Finally, as mentioned by Martin Spamer above, the "data-" attributes are a standard and are intended to be used this way. Although I see this used frequently, as I said I still prefer to put semantic names in classes purely for ease of use (ok, maybe not huge improvements, but I just find it easier).

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0

Of the two 'solutions' Your's is better, as the extra class name is redundant.

However, there doesn't seem to be the need to add or change the existing classnames?

Presumably "teaser" elements show the user some sort of snippet advert for a product, so "teaser" is a reasonable name choice.

"container" is a bit generic, but if you have several of these "containers" with the same containery css then again its justifiable.

The main thing is to ensure that your html is testable. This requires that you can access it pragmatically, preferably in a non fragile way. ie NOT container.childern[4].childern[1]

But you can already count the number of teasers in the container without jumping through those kind of hoops. Possible you could add an Id to the container if you have more than one on the page?

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  • And presumable Automated Testing is a non-functional requirement. – Martin Spamer Jun 29 '17 at 10:39
  • hopefully everyone is on the automated testing train by now!! :) – Ewan Jun 29 '17 at 10:43
  • I want to get rid of id's because they are too unstable e.g. containers get split but the developer forgets to change the id so you have 3 times the same id on a page (=invalid). Other than that, container is SO generic that there are always many of them in a page. I want to make testing easy and natural. The question really is, if it is ok to add a prefix to classes that mark elements specially for testing. – Daniel W. Jun 29 '17 at 12:13
  • its ok (mandatory) to mark elements so that they can be tested. But it looks like you are marking elements for a specific test. which would be bad – Ewan Jun 29 '17 at 13:16
0

I would say it's reasonable to add markup that aids testing, but I wouldn't add it just for testing. In other words, your tests need to work with the real product, not a product that has extra information. If you add something to make it easier to test, don't remove it when going to production.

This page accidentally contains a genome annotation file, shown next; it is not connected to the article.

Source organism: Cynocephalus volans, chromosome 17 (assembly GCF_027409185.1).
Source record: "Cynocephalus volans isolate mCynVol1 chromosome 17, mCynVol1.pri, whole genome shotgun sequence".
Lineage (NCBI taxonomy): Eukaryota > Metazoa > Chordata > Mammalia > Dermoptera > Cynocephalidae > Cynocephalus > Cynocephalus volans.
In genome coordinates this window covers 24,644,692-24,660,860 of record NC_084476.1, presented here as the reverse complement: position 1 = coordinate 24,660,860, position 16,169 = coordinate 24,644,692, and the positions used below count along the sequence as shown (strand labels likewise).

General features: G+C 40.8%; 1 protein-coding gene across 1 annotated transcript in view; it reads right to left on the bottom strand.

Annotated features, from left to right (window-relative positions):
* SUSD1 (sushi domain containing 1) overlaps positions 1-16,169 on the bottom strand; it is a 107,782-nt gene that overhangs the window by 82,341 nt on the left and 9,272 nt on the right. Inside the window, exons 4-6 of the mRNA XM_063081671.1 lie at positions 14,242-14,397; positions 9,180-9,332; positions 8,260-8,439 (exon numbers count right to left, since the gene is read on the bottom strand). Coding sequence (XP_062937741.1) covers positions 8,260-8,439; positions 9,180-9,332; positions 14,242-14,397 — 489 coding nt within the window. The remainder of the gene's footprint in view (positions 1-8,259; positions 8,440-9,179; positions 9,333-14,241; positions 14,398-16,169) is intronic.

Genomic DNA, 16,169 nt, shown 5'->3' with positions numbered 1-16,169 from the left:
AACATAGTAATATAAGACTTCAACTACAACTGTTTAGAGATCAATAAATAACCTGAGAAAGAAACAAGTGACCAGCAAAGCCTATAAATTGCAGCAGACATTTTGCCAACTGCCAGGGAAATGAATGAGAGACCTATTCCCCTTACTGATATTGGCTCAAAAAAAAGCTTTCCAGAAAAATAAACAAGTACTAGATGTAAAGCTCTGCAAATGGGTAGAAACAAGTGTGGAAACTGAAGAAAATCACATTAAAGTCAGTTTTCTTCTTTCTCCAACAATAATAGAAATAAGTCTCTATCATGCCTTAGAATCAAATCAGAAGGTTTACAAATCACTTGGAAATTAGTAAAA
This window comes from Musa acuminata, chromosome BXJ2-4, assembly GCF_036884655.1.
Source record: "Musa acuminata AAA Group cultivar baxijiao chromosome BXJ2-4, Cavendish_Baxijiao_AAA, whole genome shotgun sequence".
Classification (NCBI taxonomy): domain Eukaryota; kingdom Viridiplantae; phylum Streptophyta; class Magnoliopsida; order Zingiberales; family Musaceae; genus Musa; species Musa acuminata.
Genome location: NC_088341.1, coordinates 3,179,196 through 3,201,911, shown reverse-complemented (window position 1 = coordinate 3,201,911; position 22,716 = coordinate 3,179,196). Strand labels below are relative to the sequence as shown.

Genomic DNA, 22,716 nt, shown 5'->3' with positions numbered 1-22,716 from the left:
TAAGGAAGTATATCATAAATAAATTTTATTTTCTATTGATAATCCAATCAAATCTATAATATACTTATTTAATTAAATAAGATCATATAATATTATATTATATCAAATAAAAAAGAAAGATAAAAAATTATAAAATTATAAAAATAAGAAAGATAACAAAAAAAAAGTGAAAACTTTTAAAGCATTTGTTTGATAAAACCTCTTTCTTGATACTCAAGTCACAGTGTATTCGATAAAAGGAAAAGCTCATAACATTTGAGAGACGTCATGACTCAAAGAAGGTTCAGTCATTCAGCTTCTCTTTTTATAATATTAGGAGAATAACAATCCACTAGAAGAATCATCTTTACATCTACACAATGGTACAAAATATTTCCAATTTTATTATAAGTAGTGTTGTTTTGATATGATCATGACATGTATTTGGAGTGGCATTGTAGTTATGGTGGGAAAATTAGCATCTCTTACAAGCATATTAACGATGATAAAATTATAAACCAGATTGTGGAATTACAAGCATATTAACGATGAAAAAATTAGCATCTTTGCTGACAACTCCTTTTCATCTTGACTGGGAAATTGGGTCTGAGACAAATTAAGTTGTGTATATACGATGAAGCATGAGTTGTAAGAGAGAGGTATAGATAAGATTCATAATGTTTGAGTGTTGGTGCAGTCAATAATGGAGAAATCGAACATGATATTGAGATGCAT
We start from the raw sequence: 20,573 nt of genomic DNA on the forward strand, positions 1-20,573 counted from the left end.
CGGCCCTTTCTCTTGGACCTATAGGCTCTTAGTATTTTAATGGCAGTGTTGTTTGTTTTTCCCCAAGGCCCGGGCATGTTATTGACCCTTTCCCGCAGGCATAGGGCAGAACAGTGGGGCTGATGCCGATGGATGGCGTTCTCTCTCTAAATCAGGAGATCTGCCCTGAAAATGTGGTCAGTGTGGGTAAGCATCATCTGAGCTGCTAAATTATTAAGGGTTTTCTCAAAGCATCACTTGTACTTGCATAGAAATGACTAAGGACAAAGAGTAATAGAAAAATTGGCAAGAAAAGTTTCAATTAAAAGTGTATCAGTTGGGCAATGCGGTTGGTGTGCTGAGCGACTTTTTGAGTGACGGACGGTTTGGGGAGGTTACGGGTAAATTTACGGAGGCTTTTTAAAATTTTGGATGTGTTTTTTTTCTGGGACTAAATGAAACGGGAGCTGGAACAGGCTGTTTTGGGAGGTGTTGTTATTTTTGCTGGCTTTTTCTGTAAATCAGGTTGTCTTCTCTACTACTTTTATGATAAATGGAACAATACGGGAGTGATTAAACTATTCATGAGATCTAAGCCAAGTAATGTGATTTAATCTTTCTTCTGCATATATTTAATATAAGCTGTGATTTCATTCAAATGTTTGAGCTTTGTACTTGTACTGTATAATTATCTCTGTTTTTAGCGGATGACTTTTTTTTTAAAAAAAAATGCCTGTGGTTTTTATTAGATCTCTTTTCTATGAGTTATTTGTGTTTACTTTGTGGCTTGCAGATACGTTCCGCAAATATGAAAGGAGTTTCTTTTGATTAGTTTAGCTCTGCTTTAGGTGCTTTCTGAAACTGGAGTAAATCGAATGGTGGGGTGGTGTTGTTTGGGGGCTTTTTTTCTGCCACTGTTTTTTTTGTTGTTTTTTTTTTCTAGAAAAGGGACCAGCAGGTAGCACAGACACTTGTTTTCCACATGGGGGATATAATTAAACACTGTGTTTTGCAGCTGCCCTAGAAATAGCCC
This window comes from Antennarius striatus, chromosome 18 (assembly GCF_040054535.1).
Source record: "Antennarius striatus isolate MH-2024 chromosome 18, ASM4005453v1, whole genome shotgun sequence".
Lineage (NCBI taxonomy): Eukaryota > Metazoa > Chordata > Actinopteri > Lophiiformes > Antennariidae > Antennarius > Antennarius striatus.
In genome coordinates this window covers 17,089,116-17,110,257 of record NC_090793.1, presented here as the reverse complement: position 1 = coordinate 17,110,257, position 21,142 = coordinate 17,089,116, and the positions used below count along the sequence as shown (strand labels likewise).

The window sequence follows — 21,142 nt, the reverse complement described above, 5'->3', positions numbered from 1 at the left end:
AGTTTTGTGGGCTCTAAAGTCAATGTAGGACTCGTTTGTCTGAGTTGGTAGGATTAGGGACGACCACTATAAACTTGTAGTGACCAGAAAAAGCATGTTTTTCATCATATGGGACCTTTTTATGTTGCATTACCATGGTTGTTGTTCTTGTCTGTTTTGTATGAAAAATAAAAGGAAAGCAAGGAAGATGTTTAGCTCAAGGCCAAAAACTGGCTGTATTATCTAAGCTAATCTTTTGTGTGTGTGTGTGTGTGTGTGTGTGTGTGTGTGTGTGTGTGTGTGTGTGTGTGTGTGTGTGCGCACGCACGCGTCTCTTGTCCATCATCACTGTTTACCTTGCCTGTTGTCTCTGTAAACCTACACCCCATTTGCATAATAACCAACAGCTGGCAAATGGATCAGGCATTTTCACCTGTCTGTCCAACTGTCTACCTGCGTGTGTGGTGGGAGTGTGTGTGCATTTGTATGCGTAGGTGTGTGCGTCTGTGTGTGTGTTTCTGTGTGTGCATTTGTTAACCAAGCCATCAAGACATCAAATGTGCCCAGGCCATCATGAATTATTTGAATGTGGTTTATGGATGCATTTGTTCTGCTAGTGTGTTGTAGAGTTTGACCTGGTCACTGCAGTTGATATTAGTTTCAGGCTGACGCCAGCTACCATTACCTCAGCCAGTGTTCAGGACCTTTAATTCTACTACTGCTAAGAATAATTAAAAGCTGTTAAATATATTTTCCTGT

In your specific case there seems to be no reason to add additional markup, since you can easily get to the teasers based on their class, assuming there aren't other elements with a class of teaser that are different. However, my personal recommendation would be to add an id to the container class (eg: <div class='container' id='teaser-container'> so that you can easily distinguish it from other containers.

You say in a comment "I want to get rid of id's because they are too unstable e.g. containers get split but the developer forgets to change the id so you have 3 times the same id on a page (=invalid)". Id's shouldn't be unstable. If that is so, that is a problem that needs to be fixed. If your developers are delivering code with multiple items with the same id, that is a bug in the product, and a red flag that your developers are being sloppy.

While ids and classes are necessary for the product to be built, you should also view them as a contract between developer and tester. The developer should commit to delivering a product that has a container with a given id, and that within that container are teasers. As a tester, you should be able to depend on that. The developer is free to change the markup all they want by adding additional attributes or classes, but they shouldn't break that contract.